There is a misery that cracks open, causing spectacles of hopeless wailing and catharsis. But this is not the variety she is being apprenticed to.
This misery is a far more bright, and even bouncy variety.
This misery does not cause all day in bed, or nights on the floor with Tori Amos and cigarettes.
It causes, frenzies of house cleaning, baking of cakes, making of little wild flower posies, washing of floors and putting on of lipstick. And it causes, boils.
Boils, which, according to Louise Hay, are the manifestation of unexpressed rage.
In Hay’s writing, which is itself, part of the foundation of the possible boil that is the whole New Age Idea, which she has been flirting with for over a decade of great hope and rising irritation, Louise diagnoses the psycho-emotional root of physical illness to help us read the language of the body. So our dis-eases can help point to our personal growth, instead of directly to the pharmacy.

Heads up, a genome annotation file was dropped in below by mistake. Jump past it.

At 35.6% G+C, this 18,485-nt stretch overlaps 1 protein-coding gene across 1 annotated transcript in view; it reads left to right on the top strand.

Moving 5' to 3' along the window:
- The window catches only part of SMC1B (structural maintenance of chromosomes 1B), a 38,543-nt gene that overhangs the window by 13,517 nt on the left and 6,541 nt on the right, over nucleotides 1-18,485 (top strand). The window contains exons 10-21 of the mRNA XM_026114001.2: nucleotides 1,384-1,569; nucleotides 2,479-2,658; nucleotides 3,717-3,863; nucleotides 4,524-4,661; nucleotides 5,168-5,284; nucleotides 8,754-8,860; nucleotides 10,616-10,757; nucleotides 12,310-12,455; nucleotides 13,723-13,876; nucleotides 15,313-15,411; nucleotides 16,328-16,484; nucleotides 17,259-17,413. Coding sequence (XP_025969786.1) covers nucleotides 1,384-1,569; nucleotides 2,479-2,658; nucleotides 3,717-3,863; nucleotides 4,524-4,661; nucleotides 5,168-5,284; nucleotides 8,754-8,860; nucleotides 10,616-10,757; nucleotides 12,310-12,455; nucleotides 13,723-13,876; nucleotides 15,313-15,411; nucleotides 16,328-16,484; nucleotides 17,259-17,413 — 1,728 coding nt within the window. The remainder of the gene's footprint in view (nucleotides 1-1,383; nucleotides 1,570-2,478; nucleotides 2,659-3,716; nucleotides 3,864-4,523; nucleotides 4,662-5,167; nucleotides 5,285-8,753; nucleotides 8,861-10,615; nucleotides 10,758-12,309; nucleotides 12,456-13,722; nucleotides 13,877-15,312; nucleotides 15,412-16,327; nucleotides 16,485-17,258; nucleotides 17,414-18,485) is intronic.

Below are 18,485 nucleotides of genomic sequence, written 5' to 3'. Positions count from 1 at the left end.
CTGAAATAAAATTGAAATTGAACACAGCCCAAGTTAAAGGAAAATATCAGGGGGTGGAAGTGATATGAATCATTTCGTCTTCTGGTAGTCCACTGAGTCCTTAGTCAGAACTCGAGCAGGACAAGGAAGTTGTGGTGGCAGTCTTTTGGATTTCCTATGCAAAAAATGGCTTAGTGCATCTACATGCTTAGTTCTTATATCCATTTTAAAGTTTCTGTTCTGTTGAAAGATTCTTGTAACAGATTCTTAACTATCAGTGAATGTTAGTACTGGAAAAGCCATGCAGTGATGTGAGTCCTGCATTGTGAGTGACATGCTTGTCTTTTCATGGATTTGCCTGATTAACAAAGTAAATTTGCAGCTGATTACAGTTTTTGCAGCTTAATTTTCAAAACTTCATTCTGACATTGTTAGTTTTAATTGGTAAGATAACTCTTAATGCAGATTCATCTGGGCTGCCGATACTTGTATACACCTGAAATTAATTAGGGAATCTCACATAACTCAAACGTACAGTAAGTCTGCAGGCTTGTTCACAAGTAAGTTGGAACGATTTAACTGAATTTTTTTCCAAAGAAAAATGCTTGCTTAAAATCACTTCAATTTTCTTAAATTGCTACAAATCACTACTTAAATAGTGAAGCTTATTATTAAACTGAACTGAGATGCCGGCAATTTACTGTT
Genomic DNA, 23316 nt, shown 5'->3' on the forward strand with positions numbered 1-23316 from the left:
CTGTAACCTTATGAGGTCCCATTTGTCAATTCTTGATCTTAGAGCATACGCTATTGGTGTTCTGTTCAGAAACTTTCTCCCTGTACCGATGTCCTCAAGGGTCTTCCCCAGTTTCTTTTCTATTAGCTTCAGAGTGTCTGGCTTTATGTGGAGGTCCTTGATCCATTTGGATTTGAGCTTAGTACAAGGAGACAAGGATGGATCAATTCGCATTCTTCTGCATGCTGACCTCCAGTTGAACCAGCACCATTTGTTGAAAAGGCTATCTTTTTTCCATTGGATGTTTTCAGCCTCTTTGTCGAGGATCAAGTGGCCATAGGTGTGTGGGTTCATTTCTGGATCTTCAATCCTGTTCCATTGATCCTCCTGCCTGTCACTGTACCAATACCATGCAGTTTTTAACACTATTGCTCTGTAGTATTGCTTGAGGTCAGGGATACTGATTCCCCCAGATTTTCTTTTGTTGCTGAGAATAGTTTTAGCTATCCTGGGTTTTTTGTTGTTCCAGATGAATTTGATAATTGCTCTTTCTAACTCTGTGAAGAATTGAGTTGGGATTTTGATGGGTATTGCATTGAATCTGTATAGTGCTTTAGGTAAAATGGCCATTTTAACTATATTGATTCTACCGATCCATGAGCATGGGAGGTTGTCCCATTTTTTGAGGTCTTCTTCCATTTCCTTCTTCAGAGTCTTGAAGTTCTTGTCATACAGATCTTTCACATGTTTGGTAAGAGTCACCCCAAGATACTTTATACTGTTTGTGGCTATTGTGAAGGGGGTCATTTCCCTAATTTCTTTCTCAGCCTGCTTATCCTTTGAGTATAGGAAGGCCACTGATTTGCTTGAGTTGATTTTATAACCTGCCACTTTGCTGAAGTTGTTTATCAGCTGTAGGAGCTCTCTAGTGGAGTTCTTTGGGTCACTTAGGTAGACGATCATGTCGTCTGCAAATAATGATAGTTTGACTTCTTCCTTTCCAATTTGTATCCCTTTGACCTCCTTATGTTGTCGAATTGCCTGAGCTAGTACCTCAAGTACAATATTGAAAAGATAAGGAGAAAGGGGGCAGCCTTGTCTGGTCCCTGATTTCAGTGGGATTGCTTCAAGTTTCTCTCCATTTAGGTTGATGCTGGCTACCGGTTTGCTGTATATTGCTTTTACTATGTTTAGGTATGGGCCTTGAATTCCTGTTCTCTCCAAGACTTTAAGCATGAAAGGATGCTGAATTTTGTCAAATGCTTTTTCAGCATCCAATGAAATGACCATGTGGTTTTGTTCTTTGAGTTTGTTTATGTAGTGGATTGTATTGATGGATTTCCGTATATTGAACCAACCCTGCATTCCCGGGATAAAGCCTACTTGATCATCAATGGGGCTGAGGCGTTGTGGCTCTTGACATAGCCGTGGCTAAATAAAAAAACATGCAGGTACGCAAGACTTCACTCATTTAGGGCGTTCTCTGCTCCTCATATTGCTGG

BOILS: Anger, Boiling over. Seething.
Louise’s cure is affirmations.
This is the one she gives her:
I express love & joy. I am at peace.
So, you can see just how deep this trouble is going to get, right? But she, because of a combination of disbelief, psychological disordering and chemical deluges which would later be explained to her by a doctor, and a writer and a lawyer, had absolutely no idea how to help herself.